“The most important thing to know about Azure Stack is that it is not all about Virtual Machines. While you can certainly run IaaS workloads, the true power is unlocked when you start developing modern applications that can run on Azure Stack and in Azure.”
Intro to Azure Stack
Microsoft announced the much-anticipated availability of Azure Stack at the recent Inspire conference in the US. Azure Stack has been in the works for a long time – it was initially announced in 2015. Throughout the development, Ensyst has been working with Microsoft, hardware vendors and other partners as part of the Azure Stack Early Adopter Initiative. This ensures we are positioned to assist organisations to understand and embrace this new solution from launch.
In this post I’ll give you an overview of what Azure Stack is – and what it is not – and I will touch on the high level uses cases we think will be most relevant here in Australia. In subsequent posts I will drill into those use cases and also pricing options in a bit more detail.
So, what is Azure Stack anyway?
Many people think that Azure Stack is Azure running in their own data centre – but this is something of an oversimplification. More accurately, Azure Stack is a subset of the functionality available in Microsoft’s public cloud platform. The functionality that is available is consistent with the functionality in the public cloud. Both Azure and Azure Stack use the Azure Resource Manager (ARM) to represent infrastructure as code. This is exposed through APIs that are the same – although frequently Azure Stack is using a slightly older version. This means that scripts and code developed to manage resources on Azure can largely be reused to manage resources on Azure Stack and vice versa.
To ensure a consistent and controlled experience, Azure Stack is only going to be available as an integrated system. That means you will procure the software with hardware that has been extensively tested and qualified to run Azure Stack. However, while there is a capital cost for the hardware you don’t purchase the Azure Stack software – rather you pay for consumption of Azure Stack as you use it.
The most important thing to know is that this is not all about Virtual Machines. While you can certainly run IaaS workloads, the true power is unlocked when you start developing modern applications that can run on Azure Stack and in Azure.
So when would I use Azure Stack?
As I have highlighted, Azure Stack offers a subset of the functionality that is available in Azure. There are many countries that do not have Azure data centres in country and in those countries you will probably see local service providers running Azure Stack to allow organisations to run modern applications in country. But what are the key use cases here in Australia where we do have Azure data centres in country?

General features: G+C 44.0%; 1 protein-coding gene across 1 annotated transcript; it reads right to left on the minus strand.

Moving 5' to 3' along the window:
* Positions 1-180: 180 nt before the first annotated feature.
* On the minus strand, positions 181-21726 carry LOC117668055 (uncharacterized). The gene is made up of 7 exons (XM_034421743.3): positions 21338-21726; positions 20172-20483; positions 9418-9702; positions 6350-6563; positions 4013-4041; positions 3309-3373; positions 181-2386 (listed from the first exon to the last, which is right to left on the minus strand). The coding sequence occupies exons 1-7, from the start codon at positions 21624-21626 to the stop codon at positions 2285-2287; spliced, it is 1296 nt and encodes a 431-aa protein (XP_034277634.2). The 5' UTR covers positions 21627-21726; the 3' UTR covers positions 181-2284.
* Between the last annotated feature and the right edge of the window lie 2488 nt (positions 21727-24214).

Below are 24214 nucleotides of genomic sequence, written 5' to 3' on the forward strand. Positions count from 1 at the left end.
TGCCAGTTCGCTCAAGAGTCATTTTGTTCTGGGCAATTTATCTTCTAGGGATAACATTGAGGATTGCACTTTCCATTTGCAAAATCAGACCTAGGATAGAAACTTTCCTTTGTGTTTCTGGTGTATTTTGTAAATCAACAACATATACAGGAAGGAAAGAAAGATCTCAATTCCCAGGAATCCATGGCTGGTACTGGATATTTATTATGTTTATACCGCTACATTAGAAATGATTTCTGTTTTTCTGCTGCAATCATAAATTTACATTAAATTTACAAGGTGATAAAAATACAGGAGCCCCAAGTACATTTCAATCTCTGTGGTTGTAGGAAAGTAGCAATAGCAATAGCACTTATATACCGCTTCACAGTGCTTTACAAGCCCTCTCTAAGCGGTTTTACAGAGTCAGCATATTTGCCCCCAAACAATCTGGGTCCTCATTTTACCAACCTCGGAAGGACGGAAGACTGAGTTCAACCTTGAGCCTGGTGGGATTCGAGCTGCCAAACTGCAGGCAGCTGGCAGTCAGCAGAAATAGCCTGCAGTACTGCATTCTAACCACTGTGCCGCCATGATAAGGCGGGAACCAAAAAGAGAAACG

In my view there are two key questions that you need to answer to determine if Azure Stack should be considered as part of your Hybrid Cloud strategy.
Firstly ask, do you want to build and run modern applications that leverage the cloud platform? If you are only considering IaaS workloads then I would suggest that there are other ways to address that requirement on premises. Azure Stack really starts to add value when you are leveraging the PaaS capabilities like Web Apps and Functions.
Secondly, are there barriers that prevent you running some of your workloads in the Azure public cloud? This can be further explored by asking yourself some more questions. Does corporate policy prohibit public cloud? Are there compliance concerns? Is the latency between your key locations and the Azure data centres too great? Is connectivity unreliable? Do I need to run disconnected?
If you consider those questions there are use cases that suggest themselves.
Consider, for instance, organisations such as government and financial institutions that want to keep key applications and data internal. Azure Stack would allow them to build modern cloud applications but keep them contained to data centres they control. Or consider an organisation where a great deal of the activity happens well away from the Sydney and Melbourne locations of the Azure data centres; perhaps a mining company. They may be able to achieve much more by doing some processing of data close to where it is created and leveraging the public cloud scale for data warehousing and more granular analysis.
What’s the catch?
There are a couple of things to be aware of before you head down this path. As I alluded to, Azure Stack provides a subset of the functionality that Azure provides. As such, if you are planning to leverage this solution to run modern applications in your data centre then you will need to be cognisant of what functionality is included. The Azure Stack white paper includes a summary of the functionality that is available today.
Also, as noted earlier, the versions of the management APIs and functionality available on Azure Stack may be different to that currently available in Azure. If you want to ensure that your applications function in both, you will need to use policy to limit your Azure subscription to the functionality available in Azure Stack.
It is also important to note that there are some planned features that are not available yet. For instance, currently an Azure Stack deployment only supports a single scale set and a single region, though multi-region support is targeted for CY18.
I will explore some of the key use cases in my next posts. In the meantime, I hope that this has given you enough to consider how Azure Stack might work for you. If you have questions, please feel to reach out – we would be happy to have a discussion to explore how Azure Stack could help you.
*featured image source: Michael Ruefli